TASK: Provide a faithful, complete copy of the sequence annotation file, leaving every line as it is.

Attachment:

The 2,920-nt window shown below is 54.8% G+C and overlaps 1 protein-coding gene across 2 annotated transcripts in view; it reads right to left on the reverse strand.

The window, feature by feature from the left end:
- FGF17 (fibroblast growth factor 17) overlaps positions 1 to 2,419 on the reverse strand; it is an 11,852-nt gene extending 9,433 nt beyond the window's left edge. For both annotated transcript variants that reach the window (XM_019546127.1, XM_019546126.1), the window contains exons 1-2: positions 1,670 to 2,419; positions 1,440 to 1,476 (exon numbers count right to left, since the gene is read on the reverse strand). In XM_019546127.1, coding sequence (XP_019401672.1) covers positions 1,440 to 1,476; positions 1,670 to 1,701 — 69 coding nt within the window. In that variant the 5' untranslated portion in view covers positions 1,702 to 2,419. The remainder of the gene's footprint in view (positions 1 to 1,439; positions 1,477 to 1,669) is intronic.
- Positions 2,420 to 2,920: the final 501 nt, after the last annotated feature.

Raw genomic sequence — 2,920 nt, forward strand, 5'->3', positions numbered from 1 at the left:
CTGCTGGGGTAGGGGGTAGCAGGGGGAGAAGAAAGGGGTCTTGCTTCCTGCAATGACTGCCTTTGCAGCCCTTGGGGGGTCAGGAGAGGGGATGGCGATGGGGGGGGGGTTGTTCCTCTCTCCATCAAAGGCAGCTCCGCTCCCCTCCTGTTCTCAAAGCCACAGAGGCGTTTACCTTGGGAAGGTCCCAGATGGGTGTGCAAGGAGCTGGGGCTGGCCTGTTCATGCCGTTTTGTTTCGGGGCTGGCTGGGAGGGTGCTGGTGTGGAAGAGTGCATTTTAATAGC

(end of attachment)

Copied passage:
The 2,920-nt window shown below is 54.8% G+C and overlaps 1 protein-coding gene across 2 annotated transcripts in view; it reads right to left on the reverse strand.

The window, feature by feature from the left end:
- FGF17 (fibroblast growth factor 17) overlaps positions 1 to 2,419 on the reverse strand; it is an 11,852-nt gene extending 9,433 nt beyond the window's left edge. For both annotated transcript variants that reach the window (XM_019546127.1, XM_019546126.1), the window contains exons 1-2: positions 1,670 to 2,419; positions 1,440 to 1,476 (exon numbers count right to left, since the gene is read on the reverse strand). In XM_019546127.1, coding sequence (XP_019401672.1) covers positions 1,440 to 1,476; positions 1,670 to 1,701 — 69 coding nt within the window. In that variant the 5' untranslated portion in view covers positions 1,702 to 2,419. The remainder of the gene's footprint in view (positions 1 to 1,439; positions 1,477 to 1,669) is intronic.
- Positions 2,420 to 2,920: the final 501 nt, after the last annotated feature.

Raw genomic sequence — 2,920 nt, forward strand, 5'->3', positions numbered from 1 at the left:
CTGCTGGGGTAGGGGGTAGCAGGGGGAGAAGAAAGGGGTCTTGCTTCCTGCAATGACTGCCTTTGCAGCCCTTGGGGGGTCAGGAGAGGGGATGGCGATGGGGGGGGGGTTGTTCCTCTCTCCATCAAAGGCAGCTCCGCTCCCCTCCTGTTCTCAAAGCCACAGAGGCGTTTACCTTGGGAAGGTCCCAGATGGGTGTGCAAGGAGCTGGGGCTGGCCTGTTCATGCCGTTTTGTTTCGGGGCTGGCTGGGAGGGTGCTGGTGTGGAAGAGTGCATTTTAATAGC